Battle of Colberg Heath

1st July 1644
Part of : Danish-Swedish War (1643 - 1645)
Previous action : Action of May 25th 1644 25th May 1644
Next action : Battle of Fehmarn 13th October 1644



First Squadron
Ship NameGunsCommanderNotes
Patientia (48) 48 Squadron Flagship
Oldenborg (32) 32 
Fides (28) 28 
Svan (36) 36 
Second Squadron
Ship NameGunsCommanderNotes
Third Squadron
Ship NameGunsCommanderNotes
Hollandske Fregat (12) 12 
Fourth Squadron, Pros Mund
Ship NameGunsCommanderNotes
Delmenhorst (28) 28 
Gak Med (26) 26 
Flyvende Hjort (12) 12 


Van Squadron, Clas Larsson Fleming
Ship NameGunsCommanderNotes
Scepter (66) 66 
Draken (40) 40 
Göteborg (36) 36 
Rafael (36) 36 
Smålands Lejon (32) 32 
Center Squadron, Ulf Sparre
Ship NameGunsCommanderNotes
Rear Squadron, Klas Hansson Bjelkenstjerna
Ship NameGunsCommanderNotes
Ship NameGunsCommanderNotes
Regina (32) 32Abraham II Duquesne
Fortuna (24) 24 

Notes on Action

Brief descriptionEWIKI

The naval Battle of Colberger Heide (or Colberg Heath) took place on 1 July 1644 during the Danish-Swedish War (part of the Thirty Years War), off northern Germany. It was a slight victory for a Danish fleet commanded by Jørgen Vind, assisted by Grabow and King Christian IV, over a Swedish fleet commanded by Fleming, assisted by Ulfsparre and Bjelkenstjerna.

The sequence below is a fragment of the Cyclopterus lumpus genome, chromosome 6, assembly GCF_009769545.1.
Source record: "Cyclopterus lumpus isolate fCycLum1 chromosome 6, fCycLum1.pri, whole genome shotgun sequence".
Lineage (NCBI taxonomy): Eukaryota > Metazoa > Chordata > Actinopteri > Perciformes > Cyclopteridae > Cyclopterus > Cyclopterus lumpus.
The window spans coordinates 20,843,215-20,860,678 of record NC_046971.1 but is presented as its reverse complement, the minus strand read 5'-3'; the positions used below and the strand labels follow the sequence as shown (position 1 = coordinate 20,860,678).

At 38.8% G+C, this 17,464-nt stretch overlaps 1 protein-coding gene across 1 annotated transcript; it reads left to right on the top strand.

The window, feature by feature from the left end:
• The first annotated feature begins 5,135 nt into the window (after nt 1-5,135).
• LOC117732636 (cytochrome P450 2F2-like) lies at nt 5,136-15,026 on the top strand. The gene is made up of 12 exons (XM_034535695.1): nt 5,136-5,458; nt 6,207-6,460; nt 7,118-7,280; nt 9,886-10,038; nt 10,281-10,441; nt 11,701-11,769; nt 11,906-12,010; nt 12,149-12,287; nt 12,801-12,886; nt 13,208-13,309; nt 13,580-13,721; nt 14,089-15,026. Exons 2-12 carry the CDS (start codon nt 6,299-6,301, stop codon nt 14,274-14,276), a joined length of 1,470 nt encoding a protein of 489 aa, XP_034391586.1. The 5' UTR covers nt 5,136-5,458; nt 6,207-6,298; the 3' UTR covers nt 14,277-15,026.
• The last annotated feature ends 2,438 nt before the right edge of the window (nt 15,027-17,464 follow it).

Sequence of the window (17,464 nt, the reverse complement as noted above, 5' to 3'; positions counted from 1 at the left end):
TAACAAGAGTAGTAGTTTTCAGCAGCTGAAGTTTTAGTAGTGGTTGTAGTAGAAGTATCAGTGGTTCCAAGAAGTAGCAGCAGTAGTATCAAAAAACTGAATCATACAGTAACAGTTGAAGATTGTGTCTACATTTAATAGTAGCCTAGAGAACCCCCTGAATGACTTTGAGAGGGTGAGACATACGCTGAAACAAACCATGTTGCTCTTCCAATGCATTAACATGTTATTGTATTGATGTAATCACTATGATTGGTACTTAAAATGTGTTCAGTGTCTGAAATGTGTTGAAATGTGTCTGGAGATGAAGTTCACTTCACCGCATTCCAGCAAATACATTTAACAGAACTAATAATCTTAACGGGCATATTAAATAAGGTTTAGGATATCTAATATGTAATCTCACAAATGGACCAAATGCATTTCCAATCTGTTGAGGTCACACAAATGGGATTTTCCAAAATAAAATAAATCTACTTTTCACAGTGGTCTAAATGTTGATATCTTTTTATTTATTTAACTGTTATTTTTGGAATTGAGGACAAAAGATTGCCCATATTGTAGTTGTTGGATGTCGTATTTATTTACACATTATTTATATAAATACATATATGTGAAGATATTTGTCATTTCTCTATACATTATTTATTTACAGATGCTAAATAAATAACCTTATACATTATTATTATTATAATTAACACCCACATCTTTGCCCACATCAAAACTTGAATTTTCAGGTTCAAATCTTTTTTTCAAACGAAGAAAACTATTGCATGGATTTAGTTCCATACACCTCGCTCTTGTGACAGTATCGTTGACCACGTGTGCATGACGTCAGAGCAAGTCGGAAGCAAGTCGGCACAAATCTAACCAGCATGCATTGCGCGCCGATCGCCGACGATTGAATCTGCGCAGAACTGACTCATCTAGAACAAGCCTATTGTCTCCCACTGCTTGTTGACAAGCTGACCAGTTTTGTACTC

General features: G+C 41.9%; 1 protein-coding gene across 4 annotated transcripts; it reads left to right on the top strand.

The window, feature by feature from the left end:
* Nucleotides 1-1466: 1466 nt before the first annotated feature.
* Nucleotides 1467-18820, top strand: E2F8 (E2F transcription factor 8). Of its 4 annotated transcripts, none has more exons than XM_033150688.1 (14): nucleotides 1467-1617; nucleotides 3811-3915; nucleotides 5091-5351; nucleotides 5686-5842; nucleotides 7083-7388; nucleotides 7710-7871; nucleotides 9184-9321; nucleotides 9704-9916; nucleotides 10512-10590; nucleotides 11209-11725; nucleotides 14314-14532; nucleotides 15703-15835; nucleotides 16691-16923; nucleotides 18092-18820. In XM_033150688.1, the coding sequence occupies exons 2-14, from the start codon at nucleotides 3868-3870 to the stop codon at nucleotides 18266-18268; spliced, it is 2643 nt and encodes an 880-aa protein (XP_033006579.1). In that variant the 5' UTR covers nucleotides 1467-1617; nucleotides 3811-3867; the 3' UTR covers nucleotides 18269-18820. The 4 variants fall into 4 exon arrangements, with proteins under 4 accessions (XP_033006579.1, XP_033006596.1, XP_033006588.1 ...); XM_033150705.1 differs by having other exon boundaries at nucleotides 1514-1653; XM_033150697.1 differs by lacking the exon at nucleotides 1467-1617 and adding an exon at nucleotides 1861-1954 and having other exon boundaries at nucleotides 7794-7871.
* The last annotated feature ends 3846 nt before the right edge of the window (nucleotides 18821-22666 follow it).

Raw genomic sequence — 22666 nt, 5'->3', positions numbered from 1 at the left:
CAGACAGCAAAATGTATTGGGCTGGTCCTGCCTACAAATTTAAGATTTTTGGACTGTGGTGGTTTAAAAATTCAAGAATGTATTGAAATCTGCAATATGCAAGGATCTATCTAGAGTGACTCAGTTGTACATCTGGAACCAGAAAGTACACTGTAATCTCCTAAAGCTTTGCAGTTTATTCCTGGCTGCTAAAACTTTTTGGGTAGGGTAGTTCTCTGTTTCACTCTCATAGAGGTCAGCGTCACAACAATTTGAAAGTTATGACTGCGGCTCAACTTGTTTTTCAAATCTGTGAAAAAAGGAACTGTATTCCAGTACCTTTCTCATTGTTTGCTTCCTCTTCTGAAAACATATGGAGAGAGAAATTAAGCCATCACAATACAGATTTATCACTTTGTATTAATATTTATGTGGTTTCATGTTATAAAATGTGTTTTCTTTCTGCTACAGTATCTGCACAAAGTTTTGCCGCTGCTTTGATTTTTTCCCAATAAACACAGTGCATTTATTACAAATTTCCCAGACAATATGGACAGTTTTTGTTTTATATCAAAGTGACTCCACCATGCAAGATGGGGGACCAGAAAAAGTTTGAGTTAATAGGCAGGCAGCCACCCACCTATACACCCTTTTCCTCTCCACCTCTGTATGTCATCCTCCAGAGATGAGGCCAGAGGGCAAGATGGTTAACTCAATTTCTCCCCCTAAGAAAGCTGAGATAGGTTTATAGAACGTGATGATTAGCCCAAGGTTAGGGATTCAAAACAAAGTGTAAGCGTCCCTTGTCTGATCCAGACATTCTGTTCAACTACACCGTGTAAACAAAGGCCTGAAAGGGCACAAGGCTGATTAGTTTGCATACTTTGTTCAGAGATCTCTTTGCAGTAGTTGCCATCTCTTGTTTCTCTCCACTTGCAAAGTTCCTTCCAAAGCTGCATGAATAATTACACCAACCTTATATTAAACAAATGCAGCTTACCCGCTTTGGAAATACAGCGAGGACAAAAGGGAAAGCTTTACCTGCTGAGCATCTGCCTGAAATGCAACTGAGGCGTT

The Danish fleet consisted of 40 ships with about 927 guns, and the Swedish fleet consisted of 34 ships with 1018 guns and 7 fireships. Danish casualties were 37 killed and 170 wounded, and Swedish casualties were 32 killed and 69 wounded.

The Danish fleet, coming from the east, and the Swedish fleet, coming from the west, met just north of the German island of Fehmarn (Femern). The Swedes turned and sailed south along the west side of Fehmarn, inshore of a shoal, while the Danes followed a little further offshore. The Swedes turned north and swung around before resuming their westward course alongside the Danes. As the battle progressed the fleets turned before the wind, north and then back east south of the island of Langeland. As they approached the island of Lolland the Swedes turned south and eventually ended up in Kiel Bay while the Danes continued south-east, anchoring to the east of Fehmarn. Neither side had lost a ship.


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